1. Beginning towards the end of the sixteenth century and continuing into the next, there is a considerable body of literature written in defense of the drama from Puritan attack (with the exception of Thomas Heywood, each of these writers makes it more or less clear that the kind of drama he defending is amateur performances given within schools and universities, some of its contributors are quite willing to write off members of the acting profession as a crew of lewd mountebanks, and this literature has a distinctly academic tone). Among the high points in this defense of dramatics, one can mention passages in two Aristotle commentaries by the Oxford philosopher John Case, his 1585 Speculum Moralium Quaestionum (I.xxx.7) and 1588 Sphaera Civitatis (V.viii.12), the paired 1592 afterpieces Momus amd Responsive Epilogue written by the poet-playwright William Gager followed by Gager’s famous open letter of the same year, written in response to the anti-theater case made by Dr. John Rainolds, NOTE 1 In 1599 the great legalist Alberico Gentili (who had already supported Gager in private letters to Rainolds) NOTE 2 became publicly involved in the fray when he issued a treatise De Actoribus in a work entitled Disputationes Duae printed at Hanover. This debate finds a distinct echo in the original dedicatory epistle prefacing Matthew Gwinne’s 1603 history play Nero. So far, the debate was conducted entirely by Oxford men and maintained on the elevated and often abstruse level of an academic debate, but a London playwright with a Cambridge education, Thomas Heywood, set forth the pro-theater case in terms considerably more comprehensible to the layman, in his 1612 An Apology for Actors. The serious debate found an echo in the unfriendly handling of Puritans in university comedies, most notably Robert Ward’s 1623 Fucus sive Histriomastix. In the next century, any further debate on the subject was precluded by Parliamentarian victory on the battlefield, but it was taken up in continental Europe, perhaps most notably by the Geneva theologian Johann Ludovicus Fabricius in his 1663 De ludis scenicis (second, enlarged edition 1682).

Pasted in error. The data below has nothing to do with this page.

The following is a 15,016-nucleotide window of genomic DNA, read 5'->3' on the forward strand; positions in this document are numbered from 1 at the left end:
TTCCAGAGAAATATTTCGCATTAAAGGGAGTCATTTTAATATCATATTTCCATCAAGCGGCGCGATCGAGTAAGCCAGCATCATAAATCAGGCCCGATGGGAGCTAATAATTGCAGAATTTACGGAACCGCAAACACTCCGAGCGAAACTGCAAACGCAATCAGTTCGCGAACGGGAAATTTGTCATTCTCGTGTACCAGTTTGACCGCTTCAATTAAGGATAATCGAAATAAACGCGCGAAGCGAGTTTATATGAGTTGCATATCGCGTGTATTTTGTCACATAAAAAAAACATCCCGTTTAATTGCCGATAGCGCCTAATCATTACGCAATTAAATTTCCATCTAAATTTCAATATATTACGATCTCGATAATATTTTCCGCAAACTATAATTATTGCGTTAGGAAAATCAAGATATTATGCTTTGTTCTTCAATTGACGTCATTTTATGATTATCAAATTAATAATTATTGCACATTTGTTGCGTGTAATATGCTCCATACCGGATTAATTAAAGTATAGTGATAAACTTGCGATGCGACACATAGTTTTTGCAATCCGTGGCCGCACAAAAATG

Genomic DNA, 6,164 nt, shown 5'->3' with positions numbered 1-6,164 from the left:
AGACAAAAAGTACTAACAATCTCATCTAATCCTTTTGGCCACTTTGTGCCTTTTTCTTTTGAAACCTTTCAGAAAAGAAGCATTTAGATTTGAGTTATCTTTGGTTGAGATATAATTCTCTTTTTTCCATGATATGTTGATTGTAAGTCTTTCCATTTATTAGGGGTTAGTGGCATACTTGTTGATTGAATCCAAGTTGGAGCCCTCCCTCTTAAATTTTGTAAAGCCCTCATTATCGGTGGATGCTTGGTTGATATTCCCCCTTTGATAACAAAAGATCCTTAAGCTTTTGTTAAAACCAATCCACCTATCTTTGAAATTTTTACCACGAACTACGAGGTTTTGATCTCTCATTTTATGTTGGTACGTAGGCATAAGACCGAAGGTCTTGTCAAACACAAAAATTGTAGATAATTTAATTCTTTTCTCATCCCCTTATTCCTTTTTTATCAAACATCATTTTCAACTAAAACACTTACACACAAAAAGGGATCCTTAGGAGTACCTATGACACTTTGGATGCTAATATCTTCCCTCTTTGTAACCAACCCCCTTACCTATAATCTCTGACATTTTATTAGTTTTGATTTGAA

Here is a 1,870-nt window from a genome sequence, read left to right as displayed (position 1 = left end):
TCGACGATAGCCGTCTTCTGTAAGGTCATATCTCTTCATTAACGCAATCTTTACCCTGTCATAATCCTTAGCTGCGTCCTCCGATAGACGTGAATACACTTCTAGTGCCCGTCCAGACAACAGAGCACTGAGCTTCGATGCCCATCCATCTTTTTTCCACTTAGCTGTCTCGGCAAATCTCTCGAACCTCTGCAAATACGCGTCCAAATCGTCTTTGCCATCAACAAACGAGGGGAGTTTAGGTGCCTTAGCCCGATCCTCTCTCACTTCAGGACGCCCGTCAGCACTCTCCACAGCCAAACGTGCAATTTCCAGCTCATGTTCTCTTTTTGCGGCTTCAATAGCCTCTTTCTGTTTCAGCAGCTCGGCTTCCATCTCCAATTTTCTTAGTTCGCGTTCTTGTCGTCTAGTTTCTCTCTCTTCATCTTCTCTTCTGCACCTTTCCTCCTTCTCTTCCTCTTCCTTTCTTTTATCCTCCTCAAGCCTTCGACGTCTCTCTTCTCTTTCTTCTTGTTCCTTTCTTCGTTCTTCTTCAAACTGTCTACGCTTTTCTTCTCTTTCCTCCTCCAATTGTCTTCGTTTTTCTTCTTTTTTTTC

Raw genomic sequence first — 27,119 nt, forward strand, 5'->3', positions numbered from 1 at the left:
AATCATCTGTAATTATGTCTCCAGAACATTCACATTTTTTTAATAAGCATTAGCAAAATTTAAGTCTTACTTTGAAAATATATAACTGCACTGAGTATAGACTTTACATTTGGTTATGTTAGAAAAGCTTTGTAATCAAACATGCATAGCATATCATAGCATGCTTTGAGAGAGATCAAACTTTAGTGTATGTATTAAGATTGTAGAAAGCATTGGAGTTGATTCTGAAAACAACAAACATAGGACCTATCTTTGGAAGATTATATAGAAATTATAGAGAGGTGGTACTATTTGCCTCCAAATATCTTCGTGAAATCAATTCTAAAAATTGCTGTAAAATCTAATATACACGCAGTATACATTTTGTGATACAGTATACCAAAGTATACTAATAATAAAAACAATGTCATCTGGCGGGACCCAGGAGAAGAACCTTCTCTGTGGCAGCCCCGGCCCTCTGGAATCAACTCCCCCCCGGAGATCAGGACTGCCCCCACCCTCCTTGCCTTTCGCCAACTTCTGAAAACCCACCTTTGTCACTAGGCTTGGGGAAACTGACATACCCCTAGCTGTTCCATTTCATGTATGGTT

2. In this literature of defense, two theories keep recurring as a kind of two-pronged counterattack. The first is a pedagogical one that acting was educationally beneficial for students: it encouraged self-confidence, improved students’ Latin, and helped them develop abilities in public speaking and physical deportment that would stand them in good stead when it came to their rhetorical activities. The Society of Jesus obviously subscribed to this theory, for in the Ratio Studiorum, a document first promulgated in 1586 which prescribed rules for all Jesuit educational establishments, the requirement is laid down that all Jesuit schools and seminaries must offer dramatic performances, a decree that led to the production of a huge amount of Jesuit dramatic literature. NOTE 3
3. The second theory one frequently encounters is one which (to use a term gaining increasing popularity in contemporary critical literature) invokes the idea of “exemplary drama”: plays are justifiable because they are morally instructive, presenting the spectators with examples of virtuous characters and actions for their imitation and also examples of bad characters and actions for their avoidance. Plays therefore have the capacity to be morally instructive and have a place both legitimate and useful within the context of a Christian community. This theory was first invoked by Gager, who deliberately set it forth in terms appropriated from Sidney’s Defence of Poesie, in an obvious attempt to invoke Sidney’s enormous cultural prestige in support of his argument.
4. It therefore looks as if Gager took Sidney’s theory of poetry in a more general sense (embracing drama and at least poetry with a distinctly narrative content, such as epic) and narrowed it down in order to apply it to drama. NOTE 4 The purpose of the present contribution is to show that such an understanding would be an oversimplification: Sidney took a theory originally framed to prescribe the nature of drama within a Christian society, set forth in a work with which he was very likely to have been familiar. Whether or not Gager was aware of it, he was in fact restating the theory in its original form.